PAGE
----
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A sizzler in Manila


Filipino cuisine has been quietly edging into the global food spotlight. At Madrid Fusión Manila Maida Pineda discovers that Spanish influences and local creativity have merged into a gastronomic delight that is ripe for discovery


F


ilipino food has been overlooked for years, while its


South-East Asian neighbours hogged the limelight. Fifteen years ago, as a neophyte food writer puzzled by this, I asked a well-respected American food journalist why Filipino cuisine was less famous than Vietnamese or Thai. “Your food is too brown and too sour,” he said. Not anymore. The Madrid Fusión Manila (MFM) made a splash in the Philippines on 24-26 April, demonstrating that Filipino cuisine is ready to take on the world. Since it began in 2003, Madrid Fusion has established itself as the world’s most important Spanish gastronomy congress, with Spain acknowledged as home to the culinary great Ferran Adrià, along with other phenomenal chefs and unparalleled restaurants. Meanwhile, Filipino food has been quietly emerging on the global culinary landscape in recent years. Tourism secretary Ramon J Jimenez Jr spoke of the importance of MFM as a day when focus finally fell on the Philippines, one of the undiscovered gastronomic adventures of the world. The highlight of MFM was the International Gastronomy Congress, featuring presentations and demonstrations from eight Spanish chefs: Andoni Luis Aduriz,


Left: Quique Dacosta


speaking on the versatility of rice dishes at Madrid Fusión Manila


“Food is one of the most accessible ways of exchanging cultural ideas, leading to greater understanding and co-operation between peoples”


Elena Arzak, Quique Dacosta, Ramón Freixa, Francis Paniego, Paco Roncero, Mario Sandoval, and Paco Torreblanca. Alongside them with demonstrations of their own, were 10 top Philippine-based chefs: Claude Tayag, Fernando Aracama, Margarita Forés, J Gamboa, José Luis González, Pepe López, Rob Pengson, Bruce Ricketts, Myrna Segismundo, and Juan Carlos de Terry. Topping off the list of notable experts were Asian chefs André Chiang and Alvin Leung. At the welcome reception at Malacañang Palace, President Benigno S Aquino III reminded guests about the importance of food to Philippine culture. “Whether in ancient or present times, food has been a fundamental part of the Filipino identity,” said Aquino. “Food is one of the most accessible ways of exchanging cultural ideas, leading to greater understanding and co-operation between peoples.” Chef Segismundo also pointed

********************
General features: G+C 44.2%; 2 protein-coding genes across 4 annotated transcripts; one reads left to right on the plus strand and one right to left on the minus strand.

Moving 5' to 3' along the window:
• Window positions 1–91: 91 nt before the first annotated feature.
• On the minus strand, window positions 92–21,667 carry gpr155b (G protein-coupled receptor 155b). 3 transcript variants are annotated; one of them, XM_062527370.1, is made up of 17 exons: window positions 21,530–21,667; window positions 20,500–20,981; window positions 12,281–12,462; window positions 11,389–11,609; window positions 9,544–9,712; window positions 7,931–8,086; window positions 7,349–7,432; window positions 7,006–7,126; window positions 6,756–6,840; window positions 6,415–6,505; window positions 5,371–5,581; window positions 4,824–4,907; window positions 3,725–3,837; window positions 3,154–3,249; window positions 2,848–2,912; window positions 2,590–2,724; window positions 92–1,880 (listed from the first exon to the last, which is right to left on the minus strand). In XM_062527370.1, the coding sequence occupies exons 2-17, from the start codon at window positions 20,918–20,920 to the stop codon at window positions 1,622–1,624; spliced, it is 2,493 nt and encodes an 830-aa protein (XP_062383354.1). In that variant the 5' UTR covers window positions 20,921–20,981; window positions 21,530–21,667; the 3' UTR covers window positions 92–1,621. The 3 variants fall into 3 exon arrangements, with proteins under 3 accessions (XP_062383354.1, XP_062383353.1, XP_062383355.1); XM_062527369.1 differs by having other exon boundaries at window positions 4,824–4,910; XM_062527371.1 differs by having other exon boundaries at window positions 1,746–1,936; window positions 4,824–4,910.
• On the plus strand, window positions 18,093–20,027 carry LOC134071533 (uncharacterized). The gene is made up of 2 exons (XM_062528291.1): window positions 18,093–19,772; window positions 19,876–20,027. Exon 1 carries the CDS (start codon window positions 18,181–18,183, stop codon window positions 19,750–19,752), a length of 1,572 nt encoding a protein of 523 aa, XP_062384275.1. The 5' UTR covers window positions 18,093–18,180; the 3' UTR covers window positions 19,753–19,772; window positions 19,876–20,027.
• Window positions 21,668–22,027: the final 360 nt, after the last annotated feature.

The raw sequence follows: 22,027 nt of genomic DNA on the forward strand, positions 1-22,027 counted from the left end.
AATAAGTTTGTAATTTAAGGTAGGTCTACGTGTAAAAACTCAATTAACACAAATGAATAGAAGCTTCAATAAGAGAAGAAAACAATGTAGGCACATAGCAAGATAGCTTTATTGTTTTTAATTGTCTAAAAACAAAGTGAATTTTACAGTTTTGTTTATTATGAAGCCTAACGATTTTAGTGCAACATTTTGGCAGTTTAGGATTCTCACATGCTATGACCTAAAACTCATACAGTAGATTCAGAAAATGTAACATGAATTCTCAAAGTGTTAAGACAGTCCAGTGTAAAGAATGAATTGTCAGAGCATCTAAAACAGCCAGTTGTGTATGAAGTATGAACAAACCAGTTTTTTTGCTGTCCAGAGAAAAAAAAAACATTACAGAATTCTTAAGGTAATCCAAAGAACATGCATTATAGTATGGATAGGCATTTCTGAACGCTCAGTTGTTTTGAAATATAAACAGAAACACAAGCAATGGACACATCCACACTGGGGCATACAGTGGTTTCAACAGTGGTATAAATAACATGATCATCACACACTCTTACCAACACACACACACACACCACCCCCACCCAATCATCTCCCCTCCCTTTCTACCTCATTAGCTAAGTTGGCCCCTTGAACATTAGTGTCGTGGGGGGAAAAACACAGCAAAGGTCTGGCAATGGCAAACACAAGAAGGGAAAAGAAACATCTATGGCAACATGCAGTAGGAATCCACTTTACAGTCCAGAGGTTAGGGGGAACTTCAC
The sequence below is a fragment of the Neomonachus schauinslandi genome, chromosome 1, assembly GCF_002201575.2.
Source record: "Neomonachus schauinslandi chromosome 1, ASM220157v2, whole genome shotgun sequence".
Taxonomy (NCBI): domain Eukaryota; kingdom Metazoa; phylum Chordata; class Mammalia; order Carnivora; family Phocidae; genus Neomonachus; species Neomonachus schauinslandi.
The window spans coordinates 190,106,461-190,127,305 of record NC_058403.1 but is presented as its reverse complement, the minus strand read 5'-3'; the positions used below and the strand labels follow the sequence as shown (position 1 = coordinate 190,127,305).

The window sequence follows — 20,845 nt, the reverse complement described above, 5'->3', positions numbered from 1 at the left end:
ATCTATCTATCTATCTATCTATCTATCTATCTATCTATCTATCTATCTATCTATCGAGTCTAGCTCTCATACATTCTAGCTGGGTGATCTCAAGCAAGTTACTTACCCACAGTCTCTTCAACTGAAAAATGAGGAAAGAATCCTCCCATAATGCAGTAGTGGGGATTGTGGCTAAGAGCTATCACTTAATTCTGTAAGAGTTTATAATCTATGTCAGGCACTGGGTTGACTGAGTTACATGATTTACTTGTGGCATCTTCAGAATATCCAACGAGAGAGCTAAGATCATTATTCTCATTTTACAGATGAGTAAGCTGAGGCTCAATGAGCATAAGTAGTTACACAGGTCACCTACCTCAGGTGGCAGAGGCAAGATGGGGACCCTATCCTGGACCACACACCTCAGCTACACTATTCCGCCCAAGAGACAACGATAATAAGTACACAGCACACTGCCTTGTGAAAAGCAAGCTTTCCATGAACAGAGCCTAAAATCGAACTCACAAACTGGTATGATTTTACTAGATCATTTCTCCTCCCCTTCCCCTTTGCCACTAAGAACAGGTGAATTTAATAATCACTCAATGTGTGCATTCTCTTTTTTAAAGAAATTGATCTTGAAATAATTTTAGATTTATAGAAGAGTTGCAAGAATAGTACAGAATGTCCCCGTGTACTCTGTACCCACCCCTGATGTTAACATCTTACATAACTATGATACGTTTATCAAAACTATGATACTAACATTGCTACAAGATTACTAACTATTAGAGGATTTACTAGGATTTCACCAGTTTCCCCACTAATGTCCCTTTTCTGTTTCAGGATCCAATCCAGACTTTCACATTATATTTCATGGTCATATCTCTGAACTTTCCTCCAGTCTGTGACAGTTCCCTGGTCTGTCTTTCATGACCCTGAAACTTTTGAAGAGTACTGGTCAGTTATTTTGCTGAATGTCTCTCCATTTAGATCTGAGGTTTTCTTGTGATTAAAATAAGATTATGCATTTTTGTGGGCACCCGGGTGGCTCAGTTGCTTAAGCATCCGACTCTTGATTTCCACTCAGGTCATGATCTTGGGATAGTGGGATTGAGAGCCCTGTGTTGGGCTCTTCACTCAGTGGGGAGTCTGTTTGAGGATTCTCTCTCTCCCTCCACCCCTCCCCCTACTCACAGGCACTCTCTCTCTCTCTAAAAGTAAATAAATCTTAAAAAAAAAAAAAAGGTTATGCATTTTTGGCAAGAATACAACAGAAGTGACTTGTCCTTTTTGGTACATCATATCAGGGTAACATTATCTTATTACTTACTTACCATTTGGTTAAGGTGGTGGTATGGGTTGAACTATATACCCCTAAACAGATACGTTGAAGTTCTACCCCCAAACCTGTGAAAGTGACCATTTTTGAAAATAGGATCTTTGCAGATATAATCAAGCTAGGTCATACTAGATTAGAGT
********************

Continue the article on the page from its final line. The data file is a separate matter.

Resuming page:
out: “Five hundred years ago, we were discovered by Spain.” The two countries shared their history together for 300 years, until Spanish rule ended in 1898. “Five hundred years after that Spanish discovery, they’ve come back,” said Segismundo. Sharing a 300-year gastronomic journey, Madrid Fusion provided both countries the opportunity to rekindle ties, rediscover each other’s cuisines, sharing and learning side by side.


As presentations unfolded, the similarities and differences between the cuisines became clear. Fernando Aracama’s presentation on sour fruits became a fitting introduction to the sour flavours that are central


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